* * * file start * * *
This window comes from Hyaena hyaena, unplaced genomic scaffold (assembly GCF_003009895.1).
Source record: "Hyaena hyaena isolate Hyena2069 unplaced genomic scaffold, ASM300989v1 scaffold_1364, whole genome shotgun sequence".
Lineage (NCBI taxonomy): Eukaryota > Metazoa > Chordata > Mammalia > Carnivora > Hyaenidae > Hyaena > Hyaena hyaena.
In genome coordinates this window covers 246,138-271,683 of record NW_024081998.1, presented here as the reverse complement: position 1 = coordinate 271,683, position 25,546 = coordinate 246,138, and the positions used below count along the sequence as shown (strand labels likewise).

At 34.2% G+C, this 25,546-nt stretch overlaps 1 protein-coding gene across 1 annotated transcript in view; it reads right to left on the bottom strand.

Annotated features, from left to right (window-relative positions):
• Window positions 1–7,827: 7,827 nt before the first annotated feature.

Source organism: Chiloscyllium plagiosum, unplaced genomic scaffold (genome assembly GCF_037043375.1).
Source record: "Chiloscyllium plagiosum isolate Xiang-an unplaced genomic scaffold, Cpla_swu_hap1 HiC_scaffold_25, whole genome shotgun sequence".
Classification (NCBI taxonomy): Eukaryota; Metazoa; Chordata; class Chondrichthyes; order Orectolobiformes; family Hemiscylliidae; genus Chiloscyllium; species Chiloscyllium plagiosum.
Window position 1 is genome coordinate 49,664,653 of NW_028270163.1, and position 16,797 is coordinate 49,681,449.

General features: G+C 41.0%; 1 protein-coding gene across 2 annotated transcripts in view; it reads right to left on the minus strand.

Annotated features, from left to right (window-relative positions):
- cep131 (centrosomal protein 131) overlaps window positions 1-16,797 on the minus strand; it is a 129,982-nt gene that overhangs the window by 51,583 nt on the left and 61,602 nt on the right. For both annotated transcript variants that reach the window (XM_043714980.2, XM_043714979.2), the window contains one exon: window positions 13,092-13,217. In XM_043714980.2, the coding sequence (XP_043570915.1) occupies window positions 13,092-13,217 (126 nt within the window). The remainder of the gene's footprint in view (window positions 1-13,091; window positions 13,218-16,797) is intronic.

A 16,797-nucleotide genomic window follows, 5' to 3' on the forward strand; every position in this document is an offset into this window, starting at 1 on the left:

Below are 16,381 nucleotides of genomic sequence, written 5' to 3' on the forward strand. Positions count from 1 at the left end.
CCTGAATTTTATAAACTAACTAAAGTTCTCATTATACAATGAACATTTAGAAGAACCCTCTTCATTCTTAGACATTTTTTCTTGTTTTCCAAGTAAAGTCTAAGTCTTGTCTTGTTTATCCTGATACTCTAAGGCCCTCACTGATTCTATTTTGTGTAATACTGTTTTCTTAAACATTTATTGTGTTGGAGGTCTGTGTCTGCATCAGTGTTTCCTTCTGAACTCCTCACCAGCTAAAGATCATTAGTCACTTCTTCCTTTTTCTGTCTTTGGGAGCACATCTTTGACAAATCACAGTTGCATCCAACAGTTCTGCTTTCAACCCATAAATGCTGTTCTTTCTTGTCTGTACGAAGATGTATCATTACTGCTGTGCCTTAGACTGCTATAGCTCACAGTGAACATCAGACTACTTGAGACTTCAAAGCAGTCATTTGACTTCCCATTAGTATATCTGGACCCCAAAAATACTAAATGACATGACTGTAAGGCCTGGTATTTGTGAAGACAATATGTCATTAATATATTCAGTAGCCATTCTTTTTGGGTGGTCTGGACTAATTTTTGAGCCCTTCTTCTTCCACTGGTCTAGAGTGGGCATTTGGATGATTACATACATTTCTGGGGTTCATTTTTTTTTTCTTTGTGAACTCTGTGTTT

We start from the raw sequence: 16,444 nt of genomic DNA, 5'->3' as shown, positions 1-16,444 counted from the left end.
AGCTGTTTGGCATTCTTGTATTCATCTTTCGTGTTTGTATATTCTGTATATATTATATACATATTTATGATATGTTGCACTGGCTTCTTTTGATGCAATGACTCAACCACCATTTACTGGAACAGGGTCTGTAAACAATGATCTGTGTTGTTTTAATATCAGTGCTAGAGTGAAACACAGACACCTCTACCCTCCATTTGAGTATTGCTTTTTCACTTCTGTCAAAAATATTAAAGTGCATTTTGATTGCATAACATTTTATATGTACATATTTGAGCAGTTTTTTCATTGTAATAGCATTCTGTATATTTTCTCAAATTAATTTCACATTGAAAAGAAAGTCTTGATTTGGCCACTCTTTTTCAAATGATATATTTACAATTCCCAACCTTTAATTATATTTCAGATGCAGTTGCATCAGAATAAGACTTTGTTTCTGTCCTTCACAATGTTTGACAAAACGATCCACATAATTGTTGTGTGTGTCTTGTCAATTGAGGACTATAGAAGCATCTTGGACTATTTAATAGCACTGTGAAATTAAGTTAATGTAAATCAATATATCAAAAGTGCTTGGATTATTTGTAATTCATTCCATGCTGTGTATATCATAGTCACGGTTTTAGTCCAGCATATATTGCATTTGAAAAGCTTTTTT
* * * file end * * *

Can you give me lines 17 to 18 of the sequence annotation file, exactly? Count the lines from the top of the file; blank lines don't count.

CCTGAATTTTATAAACTAACTAAAGTTCTCATTATACAATGAACATTTAGAAGAACCCTCTTCATTCTTAGACATTTTTTCTTGTTTTCCAAGTAAAGTCTAAGTCTTGTCTTGTTTATCCTGATACTCTAAGGCCCTCACTGATTCTATTTTGTGTAATACTGTTTTCTTAAACATTTATTGTGTTGGAGGTCTGTGTCTGCATCAGTGTTTCCTTCTGAACTCCTCACCAGCTAAAGATCATTAGTCACTTCTTCCTTTTTCTGTCTTTGGGAGCACATCTTTGACAAATCACAGTTGCATCCAACAGTTCTGCTTTCAACCCATAAATGCTGTTCTTTCTTGTCTGTACGAAGATGTATCATTACTGCTGTGCCTTAGACTGCTATAGCTCACAGTGAACATCAGACTACTTGAGACTTCAAAGCAGTCATTTGACTTCCCATTAGTATATCTGGACCCCAAAAATACTAAATGACATGACTGTAAGGCCTGGTATTTGTGAAGACAATATGTCATTAATATATTCAGTAGCCATTCTTTTTGGGTGGTCTGGACTAATTTTTGAGCCCTTCTTCTTCCACTGGTCTAGAGTGGGCATTTGGATGATTACATACATTTCTGGGGTTCATTTTTTTTTTCTTTGTGAACTCTGTGTTT

We start from the raw sequence: 16,444 nt of genomic DNA, 5'->3' as shown, positions 1-16,444 counted from the left end.